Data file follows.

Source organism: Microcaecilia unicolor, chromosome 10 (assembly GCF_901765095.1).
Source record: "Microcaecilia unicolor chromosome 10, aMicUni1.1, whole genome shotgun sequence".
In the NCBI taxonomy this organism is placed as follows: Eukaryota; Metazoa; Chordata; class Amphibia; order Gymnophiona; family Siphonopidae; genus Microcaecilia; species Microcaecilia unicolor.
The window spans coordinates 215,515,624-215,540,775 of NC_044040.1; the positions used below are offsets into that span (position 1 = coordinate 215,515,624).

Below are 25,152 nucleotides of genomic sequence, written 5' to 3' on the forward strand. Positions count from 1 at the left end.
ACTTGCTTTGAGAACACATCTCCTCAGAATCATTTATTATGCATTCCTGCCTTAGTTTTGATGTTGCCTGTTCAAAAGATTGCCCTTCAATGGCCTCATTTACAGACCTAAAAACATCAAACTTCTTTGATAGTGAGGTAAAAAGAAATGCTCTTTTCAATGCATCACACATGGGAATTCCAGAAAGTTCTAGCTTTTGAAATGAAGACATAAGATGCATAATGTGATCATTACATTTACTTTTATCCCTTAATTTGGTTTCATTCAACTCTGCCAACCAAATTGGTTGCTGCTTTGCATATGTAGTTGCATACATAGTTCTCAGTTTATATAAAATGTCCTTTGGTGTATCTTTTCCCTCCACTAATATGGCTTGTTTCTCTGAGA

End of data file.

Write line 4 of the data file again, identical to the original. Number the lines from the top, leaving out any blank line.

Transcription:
The window spans coordinates 215,515,624-215,540,775 of NC_044040.1; the positions used below are offsets into that span (position 1 = coordinate 215,515,624).